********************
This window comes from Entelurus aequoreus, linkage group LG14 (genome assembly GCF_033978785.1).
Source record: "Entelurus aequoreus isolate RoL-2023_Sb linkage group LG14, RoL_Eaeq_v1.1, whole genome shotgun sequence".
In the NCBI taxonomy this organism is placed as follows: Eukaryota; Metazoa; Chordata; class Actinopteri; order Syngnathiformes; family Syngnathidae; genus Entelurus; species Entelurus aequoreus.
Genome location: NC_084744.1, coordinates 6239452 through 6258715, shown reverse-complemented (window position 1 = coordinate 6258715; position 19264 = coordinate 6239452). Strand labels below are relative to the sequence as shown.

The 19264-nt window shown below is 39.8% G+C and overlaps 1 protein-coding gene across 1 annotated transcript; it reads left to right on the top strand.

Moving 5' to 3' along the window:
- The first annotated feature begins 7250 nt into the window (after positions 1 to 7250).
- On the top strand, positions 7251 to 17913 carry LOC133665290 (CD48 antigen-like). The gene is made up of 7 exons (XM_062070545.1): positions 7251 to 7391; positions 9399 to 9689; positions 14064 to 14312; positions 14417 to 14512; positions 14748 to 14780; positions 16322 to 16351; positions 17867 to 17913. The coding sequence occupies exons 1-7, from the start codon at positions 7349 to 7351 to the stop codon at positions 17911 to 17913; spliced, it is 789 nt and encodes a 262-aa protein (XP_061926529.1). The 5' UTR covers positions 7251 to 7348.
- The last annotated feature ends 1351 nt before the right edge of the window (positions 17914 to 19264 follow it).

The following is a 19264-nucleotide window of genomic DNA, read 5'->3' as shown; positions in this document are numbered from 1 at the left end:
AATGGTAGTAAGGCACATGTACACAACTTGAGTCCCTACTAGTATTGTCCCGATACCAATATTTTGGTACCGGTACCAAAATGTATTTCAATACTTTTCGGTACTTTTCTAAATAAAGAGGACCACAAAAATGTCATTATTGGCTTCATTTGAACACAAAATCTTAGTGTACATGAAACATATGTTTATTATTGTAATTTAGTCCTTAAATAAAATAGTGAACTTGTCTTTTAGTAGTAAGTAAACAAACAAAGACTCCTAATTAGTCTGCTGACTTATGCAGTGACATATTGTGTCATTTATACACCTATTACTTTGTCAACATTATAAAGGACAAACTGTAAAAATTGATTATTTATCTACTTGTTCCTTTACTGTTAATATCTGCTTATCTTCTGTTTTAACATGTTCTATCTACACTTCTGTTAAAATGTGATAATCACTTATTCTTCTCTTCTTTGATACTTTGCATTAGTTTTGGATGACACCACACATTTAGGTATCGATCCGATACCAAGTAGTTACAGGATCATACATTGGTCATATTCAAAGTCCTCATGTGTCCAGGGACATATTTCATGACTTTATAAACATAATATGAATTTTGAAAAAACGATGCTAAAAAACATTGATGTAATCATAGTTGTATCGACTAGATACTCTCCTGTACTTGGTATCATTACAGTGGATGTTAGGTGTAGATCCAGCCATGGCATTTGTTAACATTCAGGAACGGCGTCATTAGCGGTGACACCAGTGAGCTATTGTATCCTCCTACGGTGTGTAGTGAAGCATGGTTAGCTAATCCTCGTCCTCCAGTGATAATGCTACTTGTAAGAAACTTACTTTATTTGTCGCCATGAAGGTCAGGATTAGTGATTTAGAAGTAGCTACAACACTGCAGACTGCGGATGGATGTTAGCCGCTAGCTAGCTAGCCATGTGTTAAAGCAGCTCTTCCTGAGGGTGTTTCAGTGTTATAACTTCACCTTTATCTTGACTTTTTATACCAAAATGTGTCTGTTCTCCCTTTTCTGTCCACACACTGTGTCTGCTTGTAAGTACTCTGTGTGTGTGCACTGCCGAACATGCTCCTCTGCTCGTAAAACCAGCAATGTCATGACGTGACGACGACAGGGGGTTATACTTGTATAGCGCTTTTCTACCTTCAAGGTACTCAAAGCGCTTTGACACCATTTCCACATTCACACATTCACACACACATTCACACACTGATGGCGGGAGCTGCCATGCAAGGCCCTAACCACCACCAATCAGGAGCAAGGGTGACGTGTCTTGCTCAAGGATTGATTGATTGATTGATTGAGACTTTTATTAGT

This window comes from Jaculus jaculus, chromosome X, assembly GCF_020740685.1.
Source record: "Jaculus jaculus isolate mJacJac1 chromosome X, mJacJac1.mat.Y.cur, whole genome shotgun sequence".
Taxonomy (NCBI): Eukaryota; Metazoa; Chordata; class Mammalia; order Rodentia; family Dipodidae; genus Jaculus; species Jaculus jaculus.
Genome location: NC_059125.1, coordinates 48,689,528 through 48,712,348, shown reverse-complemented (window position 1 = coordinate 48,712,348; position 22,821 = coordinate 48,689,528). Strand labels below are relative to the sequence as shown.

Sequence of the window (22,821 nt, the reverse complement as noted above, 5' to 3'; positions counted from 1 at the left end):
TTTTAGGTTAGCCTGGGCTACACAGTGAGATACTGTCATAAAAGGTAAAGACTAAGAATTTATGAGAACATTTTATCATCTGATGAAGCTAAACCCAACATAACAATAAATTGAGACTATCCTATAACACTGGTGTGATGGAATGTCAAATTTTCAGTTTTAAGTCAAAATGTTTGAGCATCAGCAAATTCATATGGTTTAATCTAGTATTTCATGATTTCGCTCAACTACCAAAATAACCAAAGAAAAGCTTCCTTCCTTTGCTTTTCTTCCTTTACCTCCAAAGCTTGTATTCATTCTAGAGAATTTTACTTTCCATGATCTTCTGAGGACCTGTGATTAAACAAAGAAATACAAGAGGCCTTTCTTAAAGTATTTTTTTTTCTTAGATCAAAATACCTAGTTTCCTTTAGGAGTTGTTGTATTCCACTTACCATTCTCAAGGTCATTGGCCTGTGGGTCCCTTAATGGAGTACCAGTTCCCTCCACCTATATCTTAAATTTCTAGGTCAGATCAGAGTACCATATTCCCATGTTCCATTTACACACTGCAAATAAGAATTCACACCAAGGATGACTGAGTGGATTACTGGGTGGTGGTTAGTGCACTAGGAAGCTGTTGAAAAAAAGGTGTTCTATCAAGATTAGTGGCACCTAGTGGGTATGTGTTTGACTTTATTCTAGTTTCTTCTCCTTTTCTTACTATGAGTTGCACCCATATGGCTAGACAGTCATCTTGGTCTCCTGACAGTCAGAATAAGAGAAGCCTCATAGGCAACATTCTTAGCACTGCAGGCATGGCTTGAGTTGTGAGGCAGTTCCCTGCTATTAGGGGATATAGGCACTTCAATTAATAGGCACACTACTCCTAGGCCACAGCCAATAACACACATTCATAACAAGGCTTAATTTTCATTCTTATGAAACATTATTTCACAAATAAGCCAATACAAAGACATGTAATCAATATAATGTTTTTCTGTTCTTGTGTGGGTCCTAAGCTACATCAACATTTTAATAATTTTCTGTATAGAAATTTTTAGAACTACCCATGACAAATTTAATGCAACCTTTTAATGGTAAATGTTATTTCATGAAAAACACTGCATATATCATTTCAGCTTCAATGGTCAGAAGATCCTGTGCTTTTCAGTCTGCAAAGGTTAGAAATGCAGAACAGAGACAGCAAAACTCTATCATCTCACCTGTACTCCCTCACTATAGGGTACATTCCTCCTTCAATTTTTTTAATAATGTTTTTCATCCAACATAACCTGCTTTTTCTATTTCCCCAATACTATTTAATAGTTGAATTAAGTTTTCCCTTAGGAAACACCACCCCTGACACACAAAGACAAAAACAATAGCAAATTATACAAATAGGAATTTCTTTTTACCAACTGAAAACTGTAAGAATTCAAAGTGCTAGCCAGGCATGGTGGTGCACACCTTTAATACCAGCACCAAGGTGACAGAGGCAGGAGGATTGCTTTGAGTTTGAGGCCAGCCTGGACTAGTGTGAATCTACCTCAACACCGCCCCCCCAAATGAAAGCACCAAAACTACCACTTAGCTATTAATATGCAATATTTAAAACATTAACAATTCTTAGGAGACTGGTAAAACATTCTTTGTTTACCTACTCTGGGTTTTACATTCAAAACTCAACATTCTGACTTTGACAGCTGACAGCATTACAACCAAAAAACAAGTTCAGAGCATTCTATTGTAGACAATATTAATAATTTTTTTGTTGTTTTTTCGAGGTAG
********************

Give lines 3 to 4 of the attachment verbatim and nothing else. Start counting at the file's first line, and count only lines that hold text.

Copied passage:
In the NCBI taxonomy this organism is placed as follows: Eukaryota; Metazoa; Chordata; class Actinopteri; order Syngnathiformes; family Syngnathidae; genus Entelurus; species Entelurus aequoreus.
Genome location: NC_084744.1, coordinates 6239452 through 6258715, shown reverse-complemented (window position 1 = coordinate 6258715; position 19264 = coordinate 6239452). Strand labels below are relative to the sequence as shown.